Introduction: Control Sonoff From Raspberry Pi
This tutorial describes how to control a Sonoff switch from a Raspberry Pi. I plan to use Sonoff with my LiV Pi device to turn on an AC unit when CO2 levels exceed a defined threshold. The code should work on any Python-enabled platform able to send HTTP requests. I hope this tutorial will save time to someone setting up his Sonoff switch.
Sonoff is a WiFi wireless switch that can connect to a wide range of home appliances. Out of the box, Sonoff transmits data to a cloud platform through the home WiFi router, which enables users to remotely control the connected appliances, via a mobile application called eWeLink.
Sonoff can also be used with an open source firmware called ESP Easy. ESP Easy allows users to fully configure Sonoff (IP address, DNS, gateways, sensors, rules, etc...) using a web interface. Sonoff with ESP Easy is becoming a very popular device for DIY home automation applications.
A few Sonoff links:
A few ESP Easy links:
Step 1: Install ESP Easy on Sonoff
Once you got your Sonoff switch, you have to install ESP Easy on it.
In order to do this, you need to open Sonoff's case, solder a 5 pin connector on the PCB and install the ESP Easy firmware. You will also need a USB-TTL converter to flash the firmware.
Since there are quite a few good tutorials out there on how to install ESP Easy on Sonoff, I will not provide ESP Easy installation instructions in this tutorial.
Here are a couple of good links on flashing Sonoff with ESP Easy:
I recommend this very detailed tutorial:
Step 2: Configure Sonoff
After you installed ESP Easy on Sonoff, you can access Sonoff using its web interface by pointing your web browser to Sonoff's IP address.
You can now set up Sonoff's IP address and the rules.
In my case, I am using a fixed IP address. My settings are:
IP address: 192.168.1.42
I also created a set of rules (please refer to the attached photo).
My rules are:
On T0 do
On T1 do
The T1 rule means that on event T1, Sonoff will turn on its switch. The T0 rule means that on event T0, Sonoff will turn off its switch.
Step 3: Check Sonoff Rules
Now we can check if Sonoff was properly set by sending HPPT requests to Sonoff's IP using the web browser.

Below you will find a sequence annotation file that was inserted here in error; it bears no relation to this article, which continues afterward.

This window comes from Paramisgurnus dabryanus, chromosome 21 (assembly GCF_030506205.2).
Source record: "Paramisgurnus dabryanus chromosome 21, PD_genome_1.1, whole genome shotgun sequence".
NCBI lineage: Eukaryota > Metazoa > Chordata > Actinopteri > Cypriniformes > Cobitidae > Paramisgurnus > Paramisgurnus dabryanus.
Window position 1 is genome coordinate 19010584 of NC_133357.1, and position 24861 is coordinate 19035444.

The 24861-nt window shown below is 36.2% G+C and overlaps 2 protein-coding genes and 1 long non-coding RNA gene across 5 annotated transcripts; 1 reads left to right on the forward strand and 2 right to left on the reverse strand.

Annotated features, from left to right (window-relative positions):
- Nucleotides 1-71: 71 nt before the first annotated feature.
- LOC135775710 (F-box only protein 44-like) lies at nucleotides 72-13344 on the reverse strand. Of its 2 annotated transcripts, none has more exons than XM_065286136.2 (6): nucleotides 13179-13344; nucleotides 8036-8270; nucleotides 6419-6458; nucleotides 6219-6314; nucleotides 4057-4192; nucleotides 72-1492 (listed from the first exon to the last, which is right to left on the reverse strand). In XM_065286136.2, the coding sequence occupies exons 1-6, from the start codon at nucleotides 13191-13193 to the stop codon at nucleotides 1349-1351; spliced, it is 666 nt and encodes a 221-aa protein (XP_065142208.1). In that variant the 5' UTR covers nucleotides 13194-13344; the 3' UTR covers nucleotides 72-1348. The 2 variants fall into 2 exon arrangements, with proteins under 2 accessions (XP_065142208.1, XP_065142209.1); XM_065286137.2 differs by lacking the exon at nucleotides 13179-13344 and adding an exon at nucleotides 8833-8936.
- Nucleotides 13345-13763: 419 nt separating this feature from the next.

My Sonoff has IP address 192.168.1.42, you might need to change the instructions according to your settings.
Copy http://192.168.1.42/control?cmd=event,T1 in the browser address line and press Enter. You should hear the Sonoff relay clicking (the switch is now on) and see an OK confirmation in the browser.
Copy http://192.168.1.42/control?cmd=event,T0 in the browser address line and press Enter. You should hear the Sonoff relay clicking (the switch is now off) and see an OK confirmation in the browser.
Step 4: Python Code
Create a file called "test.py" on your Raspberry Pi and copy the following code into it.
You can run the code with "sudo python test.py".
The code on your Raspberry Pi turns on and off Sonoff every 5 seconds by sending HTTP requests alternating the T1 and T0 events that you created on Sonoff before.
#!/usr/bin/env python """ Sonoff http POST example """ import time import requests url_switch_on = 'http://192.168.1.42/control?cmd=event,T1' url_switch_off = 'http://192.168.1.42/control?cmd=event,T0' sonoff_url = 'NOT_INIT' loop_time = 5 def main(): loop_counter = 0 while (True): try: if loop_counter%2 == 0: sonoff_url = url_switch_on else: sonoff_url = url_switch_off r = requests.post(sonoff_url) if r.status_code == 200: print("Sonoff return code: SUCCESS\n") else: print("Sonoff return code: FAILED\n") except Exception: print("UNABLE TO SEND COMMAND TO SONOFF\n") loop_counter =loop_counter + 1 time.sleep(loop_time) if __name__ == "__main__": main()